When Munfeld left the camp to take a new, highly responsible post, he didn't take his little dog with him. He bade him a fond farewell and tossed him into the oven. Even here he remained true to his nature.

SS Man Theo Schollin, whom we have captured, had a very modest job in the camp: he was in charge of the storehouse. It was he who took the clothing from newly arrived prisoners. Then he examined them stripped. He told them to open their mouths. He had a special pair of nickel pliers, with which he extracted any gold teeth he found.

Before the war Schollin worked in a slaughterhouse: he was a butcher. Called into the army, he was immediately released, because Germany needed workers in its slaughterhouses.

In 1942, however, he was re-drafted and assigned to this camp. Now they needed butchers here.

Schollin stands in front of us now and weeps. He was captured. An SS man's tears! How loathsome those tears are!

Schollin did not weep much in former days. The Germans in the camp at Majdanek loved to laugh and play practical jokes.

Here is one of their "great" practical jokes: An SS man would come up to a prisoner, any prisoner, and say, "I'm going to shoot you right now!"

The prisoner would pale, but readied himself for the bullet. The SS man slowly took aim, first at the victim's forehead, then heart, as if deciding the best target. Then he would snap, "Fire!" A shot rang out.

The prisoner's body shuddered, his eyes closed.

The prisoner was struck in the head. He lost consciousness and fell. He came to a few minutes later, however, and saw German faces staring down at him: the one who had "shot" him, and the one who, unseen, had struck him from behind with a club.

The SS men were laughing so hard they had tears in their eyes.

"You died," they shouted at their victim, "You died, and now you're in the Great Beyond. And guess what? WE are in the Great Beyond, too! We, the Germans! The SS!


Yes, Hitler's fiends were convinced that heaven and earth both belonged to them.

All they had to do was exterminate half the population of Europe. Burn them in a crematorium.

They built the Majdanek camp with tremendous effort and energy over a period of three years. That was the first stage of construction.

The camp was built by the prisoners. They drained the mud and dug the pits and trenches.

They knew that they were building their own prison. Barracks in which to perish. Tangled barbed wire to prevent their escape. Gallows on which to hang. A crematorium in which to burn. The German system: Those doomed to die dug their own graves!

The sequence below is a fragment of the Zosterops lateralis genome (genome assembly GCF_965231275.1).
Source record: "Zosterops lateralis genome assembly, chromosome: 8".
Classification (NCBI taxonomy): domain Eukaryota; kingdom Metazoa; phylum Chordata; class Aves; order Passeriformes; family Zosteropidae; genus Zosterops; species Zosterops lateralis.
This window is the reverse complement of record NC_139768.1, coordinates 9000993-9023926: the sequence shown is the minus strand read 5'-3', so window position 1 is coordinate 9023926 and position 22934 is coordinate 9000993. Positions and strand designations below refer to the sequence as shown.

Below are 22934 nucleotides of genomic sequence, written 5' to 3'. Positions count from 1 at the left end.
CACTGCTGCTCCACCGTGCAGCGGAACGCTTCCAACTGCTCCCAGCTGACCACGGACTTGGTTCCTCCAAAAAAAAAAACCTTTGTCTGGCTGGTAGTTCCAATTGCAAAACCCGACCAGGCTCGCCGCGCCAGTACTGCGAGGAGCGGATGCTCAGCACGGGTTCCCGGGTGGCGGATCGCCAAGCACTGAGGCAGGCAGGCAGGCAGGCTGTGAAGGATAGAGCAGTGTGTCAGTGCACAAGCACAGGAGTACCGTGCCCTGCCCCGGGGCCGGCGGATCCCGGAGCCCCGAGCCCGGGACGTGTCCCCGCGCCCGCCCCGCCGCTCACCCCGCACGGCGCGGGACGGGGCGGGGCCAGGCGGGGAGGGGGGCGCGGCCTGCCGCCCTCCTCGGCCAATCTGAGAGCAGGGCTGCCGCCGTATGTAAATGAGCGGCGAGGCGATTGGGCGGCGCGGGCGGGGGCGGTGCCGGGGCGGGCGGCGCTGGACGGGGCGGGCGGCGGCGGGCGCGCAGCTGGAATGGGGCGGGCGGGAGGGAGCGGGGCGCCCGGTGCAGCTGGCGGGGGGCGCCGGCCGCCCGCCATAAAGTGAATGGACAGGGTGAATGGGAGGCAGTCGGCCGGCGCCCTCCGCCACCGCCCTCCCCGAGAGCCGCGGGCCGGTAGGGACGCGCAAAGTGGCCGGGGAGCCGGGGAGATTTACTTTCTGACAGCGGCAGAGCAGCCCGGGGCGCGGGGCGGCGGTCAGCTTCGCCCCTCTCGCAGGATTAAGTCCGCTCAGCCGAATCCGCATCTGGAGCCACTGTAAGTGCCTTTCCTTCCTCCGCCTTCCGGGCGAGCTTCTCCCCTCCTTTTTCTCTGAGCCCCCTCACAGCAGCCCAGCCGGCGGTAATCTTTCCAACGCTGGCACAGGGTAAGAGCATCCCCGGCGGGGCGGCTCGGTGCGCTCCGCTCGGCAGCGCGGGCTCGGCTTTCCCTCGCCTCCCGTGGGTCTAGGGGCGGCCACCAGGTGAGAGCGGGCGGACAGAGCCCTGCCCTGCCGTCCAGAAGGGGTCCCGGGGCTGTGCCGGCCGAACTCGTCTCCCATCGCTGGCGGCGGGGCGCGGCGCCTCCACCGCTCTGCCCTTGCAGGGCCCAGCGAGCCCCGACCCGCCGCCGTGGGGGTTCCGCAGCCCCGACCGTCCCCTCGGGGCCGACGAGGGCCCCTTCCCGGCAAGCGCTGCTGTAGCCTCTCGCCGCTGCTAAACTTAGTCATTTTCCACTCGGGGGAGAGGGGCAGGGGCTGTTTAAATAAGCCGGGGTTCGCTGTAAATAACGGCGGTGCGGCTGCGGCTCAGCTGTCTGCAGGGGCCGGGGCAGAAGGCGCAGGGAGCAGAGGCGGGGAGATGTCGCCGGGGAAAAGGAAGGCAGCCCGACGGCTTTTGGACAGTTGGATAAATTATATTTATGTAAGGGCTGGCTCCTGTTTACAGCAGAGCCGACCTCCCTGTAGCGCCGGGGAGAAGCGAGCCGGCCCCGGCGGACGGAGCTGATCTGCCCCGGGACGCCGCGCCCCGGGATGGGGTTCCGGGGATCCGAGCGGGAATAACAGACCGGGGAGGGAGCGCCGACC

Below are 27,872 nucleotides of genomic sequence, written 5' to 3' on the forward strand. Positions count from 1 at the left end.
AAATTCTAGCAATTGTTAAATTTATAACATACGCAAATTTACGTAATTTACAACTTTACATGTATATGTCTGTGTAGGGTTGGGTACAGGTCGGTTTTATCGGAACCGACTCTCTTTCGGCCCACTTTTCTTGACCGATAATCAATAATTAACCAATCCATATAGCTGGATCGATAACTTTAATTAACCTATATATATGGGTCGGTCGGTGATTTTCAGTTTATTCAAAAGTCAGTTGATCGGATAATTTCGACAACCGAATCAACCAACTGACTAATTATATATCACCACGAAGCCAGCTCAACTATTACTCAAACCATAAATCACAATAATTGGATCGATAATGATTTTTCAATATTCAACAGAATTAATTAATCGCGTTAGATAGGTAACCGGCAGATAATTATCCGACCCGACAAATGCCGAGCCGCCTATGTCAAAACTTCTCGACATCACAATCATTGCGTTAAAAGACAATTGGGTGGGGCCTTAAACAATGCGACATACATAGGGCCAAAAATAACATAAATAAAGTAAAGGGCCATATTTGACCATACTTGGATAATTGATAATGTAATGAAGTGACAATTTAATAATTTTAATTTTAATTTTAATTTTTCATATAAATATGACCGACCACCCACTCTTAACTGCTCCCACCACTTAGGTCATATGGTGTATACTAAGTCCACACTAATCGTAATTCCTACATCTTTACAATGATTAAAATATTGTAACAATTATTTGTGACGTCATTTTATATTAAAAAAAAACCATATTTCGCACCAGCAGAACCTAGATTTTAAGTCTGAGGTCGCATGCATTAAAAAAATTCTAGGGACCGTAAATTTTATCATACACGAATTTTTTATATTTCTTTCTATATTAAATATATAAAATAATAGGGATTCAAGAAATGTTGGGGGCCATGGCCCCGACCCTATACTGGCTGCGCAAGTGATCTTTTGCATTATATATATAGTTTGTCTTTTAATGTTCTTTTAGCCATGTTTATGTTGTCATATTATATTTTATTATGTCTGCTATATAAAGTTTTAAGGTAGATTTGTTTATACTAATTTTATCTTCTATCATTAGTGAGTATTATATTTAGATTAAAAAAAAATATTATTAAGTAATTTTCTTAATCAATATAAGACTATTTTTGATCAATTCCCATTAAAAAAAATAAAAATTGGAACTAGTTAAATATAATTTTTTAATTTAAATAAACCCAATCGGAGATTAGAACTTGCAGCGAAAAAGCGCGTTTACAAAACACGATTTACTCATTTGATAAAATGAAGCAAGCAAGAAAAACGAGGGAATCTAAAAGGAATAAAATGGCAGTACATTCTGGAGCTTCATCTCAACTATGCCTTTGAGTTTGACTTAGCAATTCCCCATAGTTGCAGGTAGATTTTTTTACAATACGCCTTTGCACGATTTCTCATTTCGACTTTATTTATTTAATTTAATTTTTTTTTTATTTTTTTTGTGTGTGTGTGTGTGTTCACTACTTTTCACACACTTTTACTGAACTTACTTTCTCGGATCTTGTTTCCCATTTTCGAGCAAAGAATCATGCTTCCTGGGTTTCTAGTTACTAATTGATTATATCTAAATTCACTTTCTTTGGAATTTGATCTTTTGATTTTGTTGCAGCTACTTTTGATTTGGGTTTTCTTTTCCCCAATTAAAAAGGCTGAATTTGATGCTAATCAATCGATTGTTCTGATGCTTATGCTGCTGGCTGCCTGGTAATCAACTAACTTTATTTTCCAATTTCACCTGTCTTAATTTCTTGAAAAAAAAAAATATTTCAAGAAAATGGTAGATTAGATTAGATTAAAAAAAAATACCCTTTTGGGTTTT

The camp grew on the bones and blood of the prisoners. They died while working, they died in the barracks. In the winter they froze to death. They dropped from starvation.

Every day during evening roll call, they were lined up for inspection. Those who could hardly stand were ordered to lie down on the ground. They lay down. They knew that meant death. They could no longer get up.

They lay there in the field all night. In the morning the dead and the still-living were dragged away by hooks, either to the crematorium or to be burned on pyres, Hindu style—a layer of wood planks, then a layer of bodies, a layer of planks, a layer of bodies...

Hauling the bodies of the dead was the job of the other prisoners. Anyone who refused to do so was shot on the spot. Conversations were short here in this extermination camp. Here human life was cheaper than a bullet. They killed you here with iron rods.

Prisoners were also sent to work in the crematorium. Those whose minds had become dulled or broken were preferred for this job. They were given generous amounts of vodka good long gulps. Drunk, muddled by the heavy stench of death, they bustled around the devil's ovens. They knew that within a month they, too, would make the trip to the oven. They were officially called "unreliable witnesses" by the Germans.

One way or another, sooner or later, they knew that the oven would devour them. There was no escaping from the camp. All they heard was "Hurry up! Move!" And they slaved at those cursed ovens, numbing their spirits with vodka.

Within a month all of them had been sent to the gas chamber and then... to the oven...

The insatiable ovens devoured everyone. The smoke poured out continually. In one day the five ovens incinerated 1400 bodies.

The Germans wanted to expand the camp. They dreamed of a gigantic death mill. If they had had their way they would have shoved all of Poland into the crematorium.

With a crushing assault, the Red Army put an end to the fiendish work of the cremation ovens.

The time had come for settling of accounts and retaliation.


Persons who entered the Majdanek camp ceased to be human beings. They became objects to be destroyed. They were robbed of their valuables, their clothing. They were robbed of their names. Each was issued a tin number tag on a wire collar, which they had to wear around their neck at all times, and a striped prisoner's uniform. On the jacket of the uniform was painted a read, black or yellow triangle and a letter indicating the prisoner's nationality, "P" for Pole, "F" for French. Nationality determined the relationship of the guards toward the prisoner. Prisoners could forget their own names in the camp, but the guards never let them forget that they were a "Slav pig," a "Polish ox," a "Russian swine" or a "Jew."